This biography of Kathy Sullivan joins the ranks of picture books about women who have taken to the air.
Her name is not familiar to most people, yet her achievements were major. As a child, she dreamed of having a pocketful of airplane tickets so she could see the whole world. Unlike her female friends, she wanted to be an adventurer, like a spy or a diplomat. She ignored the taunts (“Girls don’t like those jobs”), and when she was a teenager, she learned to be a pilot. Attractive watercolor-and-ink illustrations visually use alternating, double-page spreads to show how, throughout her childhood and young adulthood, her determination became the impetus for her adult challenges. This back-and-forth perspective, between childhood and adulthood, is effective for the age group. In 1978, she became one of the first six women selected to join NASA, and she was the first American woman to walk in space, in 1984. Notes, each a full page long, from the author and Sullivan herself encompass her adventurous spirit and encourage girls to “set big goals.” Concluding thumbnail biographies profile 13 other woman astronauts, including Sally Ride, Kalpana Chawla, Mae Jemison, and Ellen Ochoa.
This welcome addition to the field of female fliers will be informative as well as inspirational for girls.
Astronaut Sullivan collaborates with Van Vleet to recount her path to becoming the first American woman to walk in space, while aboard the Challenger shuttle in 1984. In one scene, a young Sullivan dives into a lake, while on the following spread she’s seen working on deep-sea-submersibles as an adult. Wong’s lemony ink-and-watercolor illustrations picture Sullivan as calm and curious, and her decision to pursue exactly what interests her (“I know what I love, and I’m just going to follow that compass”) may encourage readers to give more credence to their own aspirations. Extensive endnotes offer additional details about Sullivan’s life and accomplishments, as well as those of other pioneering female astronauts.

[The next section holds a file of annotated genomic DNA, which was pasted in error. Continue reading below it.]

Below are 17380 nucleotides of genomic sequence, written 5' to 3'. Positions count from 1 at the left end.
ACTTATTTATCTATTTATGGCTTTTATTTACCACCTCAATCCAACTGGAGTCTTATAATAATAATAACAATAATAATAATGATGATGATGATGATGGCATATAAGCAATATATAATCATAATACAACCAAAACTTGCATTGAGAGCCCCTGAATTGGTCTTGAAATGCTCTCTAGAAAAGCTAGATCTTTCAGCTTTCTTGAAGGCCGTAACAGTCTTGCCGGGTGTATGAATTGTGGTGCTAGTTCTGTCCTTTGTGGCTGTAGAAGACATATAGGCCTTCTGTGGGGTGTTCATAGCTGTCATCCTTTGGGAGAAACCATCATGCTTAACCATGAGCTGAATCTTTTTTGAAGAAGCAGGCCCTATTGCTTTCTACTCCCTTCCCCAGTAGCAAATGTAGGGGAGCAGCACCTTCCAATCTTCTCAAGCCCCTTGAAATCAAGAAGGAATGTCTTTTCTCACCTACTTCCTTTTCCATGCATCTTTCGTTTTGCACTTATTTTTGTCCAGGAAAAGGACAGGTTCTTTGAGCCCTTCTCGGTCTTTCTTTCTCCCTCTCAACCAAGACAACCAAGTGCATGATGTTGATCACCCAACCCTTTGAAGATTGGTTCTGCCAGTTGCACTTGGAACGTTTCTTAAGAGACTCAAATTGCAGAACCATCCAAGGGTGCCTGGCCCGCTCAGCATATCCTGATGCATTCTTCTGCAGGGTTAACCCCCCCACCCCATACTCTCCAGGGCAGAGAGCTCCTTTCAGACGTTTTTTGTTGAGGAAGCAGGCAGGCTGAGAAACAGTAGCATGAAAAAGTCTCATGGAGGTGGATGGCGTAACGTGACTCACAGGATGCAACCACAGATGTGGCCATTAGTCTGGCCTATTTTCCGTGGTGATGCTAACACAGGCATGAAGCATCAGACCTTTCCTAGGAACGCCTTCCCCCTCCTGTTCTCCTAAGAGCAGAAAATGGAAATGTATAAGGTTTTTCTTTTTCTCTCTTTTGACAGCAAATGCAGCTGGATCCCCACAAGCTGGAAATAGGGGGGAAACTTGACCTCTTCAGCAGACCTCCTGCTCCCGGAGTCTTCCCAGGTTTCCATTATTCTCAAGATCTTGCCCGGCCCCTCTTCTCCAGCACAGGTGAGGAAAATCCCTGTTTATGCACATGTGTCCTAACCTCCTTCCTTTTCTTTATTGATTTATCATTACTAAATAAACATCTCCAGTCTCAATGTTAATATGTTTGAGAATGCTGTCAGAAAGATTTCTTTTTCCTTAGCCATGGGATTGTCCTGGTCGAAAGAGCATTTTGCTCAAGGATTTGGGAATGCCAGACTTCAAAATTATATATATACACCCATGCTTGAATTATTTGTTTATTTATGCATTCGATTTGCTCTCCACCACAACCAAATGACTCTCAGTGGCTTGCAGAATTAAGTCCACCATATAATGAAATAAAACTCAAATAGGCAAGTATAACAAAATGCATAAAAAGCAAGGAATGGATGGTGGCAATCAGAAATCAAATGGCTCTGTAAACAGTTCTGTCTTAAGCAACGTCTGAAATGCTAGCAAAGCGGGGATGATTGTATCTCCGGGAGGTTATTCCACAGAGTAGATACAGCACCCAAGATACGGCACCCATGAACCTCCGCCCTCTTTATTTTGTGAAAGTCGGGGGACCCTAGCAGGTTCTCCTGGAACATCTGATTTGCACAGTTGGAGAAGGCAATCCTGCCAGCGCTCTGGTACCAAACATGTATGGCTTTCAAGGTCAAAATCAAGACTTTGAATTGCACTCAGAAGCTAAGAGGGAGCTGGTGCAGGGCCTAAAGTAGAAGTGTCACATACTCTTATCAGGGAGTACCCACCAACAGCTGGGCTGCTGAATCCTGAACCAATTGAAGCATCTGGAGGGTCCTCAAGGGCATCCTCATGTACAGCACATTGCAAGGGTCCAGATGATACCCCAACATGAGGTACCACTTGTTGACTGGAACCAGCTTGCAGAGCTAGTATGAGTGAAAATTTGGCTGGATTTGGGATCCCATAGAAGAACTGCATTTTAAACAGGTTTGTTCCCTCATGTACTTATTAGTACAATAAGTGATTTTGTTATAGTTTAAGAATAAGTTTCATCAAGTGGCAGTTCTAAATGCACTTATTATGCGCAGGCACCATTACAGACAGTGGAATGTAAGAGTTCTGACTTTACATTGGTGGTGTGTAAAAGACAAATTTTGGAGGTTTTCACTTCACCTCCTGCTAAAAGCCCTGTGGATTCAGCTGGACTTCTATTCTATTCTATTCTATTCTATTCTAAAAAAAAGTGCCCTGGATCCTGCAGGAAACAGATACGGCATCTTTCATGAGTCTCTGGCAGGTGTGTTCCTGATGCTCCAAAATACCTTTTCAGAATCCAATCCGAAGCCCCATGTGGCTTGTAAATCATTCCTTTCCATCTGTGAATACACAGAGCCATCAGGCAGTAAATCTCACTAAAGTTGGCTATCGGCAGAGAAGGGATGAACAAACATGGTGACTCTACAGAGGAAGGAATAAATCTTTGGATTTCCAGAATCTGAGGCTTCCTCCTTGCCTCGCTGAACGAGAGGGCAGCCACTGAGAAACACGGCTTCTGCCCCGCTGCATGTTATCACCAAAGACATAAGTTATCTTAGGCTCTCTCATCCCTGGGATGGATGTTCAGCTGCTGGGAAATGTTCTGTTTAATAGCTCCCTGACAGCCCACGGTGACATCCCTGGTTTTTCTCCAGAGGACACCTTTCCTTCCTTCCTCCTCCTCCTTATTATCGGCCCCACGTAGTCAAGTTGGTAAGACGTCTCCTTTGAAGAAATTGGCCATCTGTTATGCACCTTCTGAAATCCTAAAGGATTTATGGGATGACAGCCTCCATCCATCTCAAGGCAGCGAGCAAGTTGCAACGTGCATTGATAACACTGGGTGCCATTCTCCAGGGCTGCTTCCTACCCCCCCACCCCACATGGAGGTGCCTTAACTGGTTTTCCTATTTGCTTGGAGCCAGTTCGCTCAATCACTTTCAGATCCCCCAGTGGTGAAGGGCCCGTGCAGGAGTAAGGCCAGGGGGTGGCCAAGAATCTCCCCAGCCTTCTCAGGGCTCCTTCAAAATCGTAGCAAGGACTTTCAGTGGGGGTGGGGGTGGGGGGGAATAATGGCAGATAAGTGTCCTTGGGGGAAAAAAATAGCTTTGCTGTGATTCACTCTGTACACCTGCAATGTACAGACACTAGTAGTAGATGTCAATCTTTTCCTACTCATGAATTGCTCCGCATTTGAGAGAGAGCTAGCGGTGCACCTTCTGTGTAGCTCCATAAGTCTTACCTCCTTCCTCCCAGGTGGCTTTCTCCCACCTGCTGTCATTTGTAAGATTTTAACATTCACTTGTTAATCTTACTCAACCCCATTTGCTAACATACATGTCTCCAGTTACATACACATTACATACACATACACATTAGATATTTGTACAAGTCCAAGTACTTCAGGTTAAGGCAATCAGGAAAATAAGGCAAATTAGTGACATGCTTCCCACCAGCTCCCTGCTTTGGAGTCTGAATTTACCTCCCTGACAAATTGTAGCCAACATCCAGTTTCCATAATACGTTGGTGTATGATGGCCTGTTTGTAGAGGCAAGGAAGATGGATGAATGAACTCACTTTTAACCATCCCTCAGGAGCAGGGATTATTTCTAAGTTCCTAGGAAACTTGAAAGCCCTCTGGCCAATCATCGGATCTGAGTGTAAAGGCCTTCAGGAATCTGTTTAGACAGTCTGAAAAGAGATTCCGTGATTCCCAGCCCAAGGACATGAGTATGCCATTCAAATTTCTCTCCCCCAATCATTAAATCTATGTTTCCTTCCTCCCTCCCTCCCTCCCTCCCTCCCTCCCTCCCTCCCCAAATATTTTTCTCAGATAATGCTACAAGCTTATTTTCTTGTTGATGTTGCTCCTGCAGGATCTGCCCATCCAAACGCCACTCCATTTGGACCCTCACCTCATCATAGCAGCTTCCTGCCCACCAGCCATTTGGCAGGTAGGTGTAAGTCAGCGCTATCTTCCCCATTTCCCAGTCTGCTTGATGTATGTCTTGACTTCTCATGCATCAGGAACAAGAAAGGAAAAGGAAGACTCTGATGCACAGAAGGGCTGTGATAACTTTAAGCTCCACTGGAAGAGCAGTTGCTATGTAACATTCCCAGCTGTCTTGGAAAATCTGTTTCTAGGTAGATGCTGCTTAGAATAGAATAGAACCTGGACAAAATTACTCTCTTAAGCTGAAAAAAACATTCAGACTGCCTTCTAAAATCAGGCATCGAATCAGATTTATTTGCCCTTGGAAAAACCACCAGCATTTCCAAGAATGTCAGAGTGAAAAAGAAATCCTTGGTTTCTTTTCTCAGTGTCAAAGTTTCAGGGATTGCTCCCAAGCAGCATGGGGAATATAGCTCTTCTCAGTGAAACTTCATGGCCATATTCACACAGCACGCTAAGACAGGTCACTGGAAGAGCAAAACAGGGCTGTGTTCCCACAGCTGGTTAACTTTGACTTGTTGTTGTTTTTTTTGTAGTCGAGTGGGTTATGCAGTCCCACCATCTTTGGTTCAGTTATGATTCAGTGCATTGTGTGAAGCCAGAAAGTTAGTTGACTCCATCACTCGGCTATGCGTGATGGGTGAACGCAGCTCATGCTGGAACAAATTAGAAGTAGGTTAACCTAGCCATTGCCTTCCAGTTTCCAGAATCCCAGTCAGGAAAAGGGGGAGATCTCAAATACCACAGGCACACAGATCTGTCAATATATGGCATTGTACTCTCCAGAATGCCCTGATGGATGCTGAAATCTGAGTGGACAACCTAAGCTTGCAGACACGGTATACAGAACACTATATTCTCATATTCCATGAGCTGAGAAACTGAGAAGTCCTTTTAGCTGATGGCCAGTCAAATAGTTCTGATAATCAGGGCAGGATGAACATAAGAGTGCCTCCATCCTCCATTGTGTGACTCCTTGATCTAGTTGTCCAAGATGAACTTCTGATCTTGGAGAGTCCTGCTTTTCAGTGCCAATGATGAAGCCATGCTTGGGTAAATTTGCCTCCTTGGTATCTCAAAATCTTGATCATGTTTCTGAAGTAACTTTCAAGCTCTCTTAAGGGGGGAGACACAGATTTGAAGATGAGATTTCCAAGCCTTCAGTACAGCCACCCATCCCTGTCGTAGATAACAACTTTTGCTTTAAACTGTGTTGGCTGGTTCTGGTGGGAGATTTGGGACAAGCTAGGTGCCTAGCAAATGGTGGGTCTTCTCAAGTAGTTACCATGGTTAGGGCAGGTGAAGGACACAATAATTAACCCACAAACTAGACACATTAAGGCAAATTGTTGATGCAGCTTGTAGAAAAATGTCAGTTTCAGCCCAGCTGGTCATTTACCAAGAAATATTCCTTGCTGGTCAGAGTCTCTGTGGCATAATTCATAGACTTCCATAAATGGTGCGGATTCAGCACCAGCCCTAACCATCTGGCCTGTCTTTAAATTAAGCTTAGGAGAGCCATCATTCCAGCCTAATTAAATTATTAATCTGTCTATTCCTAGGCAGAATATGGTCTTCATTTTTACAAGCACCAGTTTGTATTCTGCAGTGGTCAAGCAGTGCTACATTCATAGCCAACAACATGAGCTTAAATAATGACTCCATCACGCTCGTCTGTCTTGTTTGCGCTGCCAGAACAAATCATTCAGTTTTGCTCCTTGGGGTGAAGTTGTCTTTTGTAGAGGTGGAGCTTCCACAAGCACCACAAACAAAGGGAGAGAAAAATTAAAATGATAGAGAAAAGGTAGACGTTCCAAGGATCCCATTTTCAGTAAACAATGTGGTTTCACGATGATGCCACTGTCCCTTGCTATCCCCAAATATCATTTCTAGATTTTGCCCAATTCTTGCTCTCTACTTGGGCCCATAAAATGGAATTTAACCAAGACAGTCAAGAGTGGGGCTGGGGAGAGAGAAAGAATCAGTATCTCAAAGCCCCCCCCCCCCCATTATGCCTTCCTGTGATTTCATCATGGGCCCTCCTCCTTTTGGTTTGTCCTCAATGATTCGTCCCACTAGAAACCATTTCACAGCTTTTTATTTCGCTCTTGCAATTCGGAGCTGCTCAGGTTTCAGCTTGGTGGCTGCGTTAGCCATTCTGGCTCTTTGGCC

This biographical picture book presents astronaut Kathy Sullivan, who, in 1984, became “the first American woman to walk in space.” Double-page spreads featuring scenes from her youth alternate with those showing her adult years, while the succinct text uses thematic links to draw pairs of illustrations together. For instance, on one spread Kathy is doing a cannonball dive into the pool, while on the next she is an astronaut doing underwater training. Learning to fly, teenage Kathy looks at the dials in the cockpit of a plane, while the next page shows astronaut Kathy studying a larger, more complex instrument panel. Though occasionally a bit static, the ink-and-watercolor illustrations do a good job showing Sullivan growing up. Readers wanting more information will find “A Note from Kathy” appended along with biographical information about Sullivan and paragraphs introducing other notable women in space. An attractive introduction to an American astronaut.
A picture book biography of Sullivan, the first woman to do an extravehicular activity–more commonly known as a space walk–during her 1984 mission on the Challenger. Whimsical illustrations alternate between Sullivan as a young girl looking over her father’s blueprints, daydreaming about seeing the world, and learning to fly and Sullivan as an adult training at NASA and riding the launch into space. The text supplies a subtle dose of girl power as readers witness Kathy succeeding despite sexist statements from friends and adults, such as “Girls don’t like those jobs” and “Girls are supposed to teachers or nurses or moms.” Back matter includes a note from Sullivan about how she dreaded being asked, “What do you want to be when you grow up?,” as well as a short essay with more information on her and other female space pioneers. However, only American women are featured here; others, such as Valentina Tereshkova, the first woman in space, are not mentioned. The simple text makes this volume a good option for a group read-aloud during a unit on space or Women’s History Month, but there may not be enough substance here for school reports. VERDICT A wonderful and inspiring addition to biography and space collections.
-School Library Journal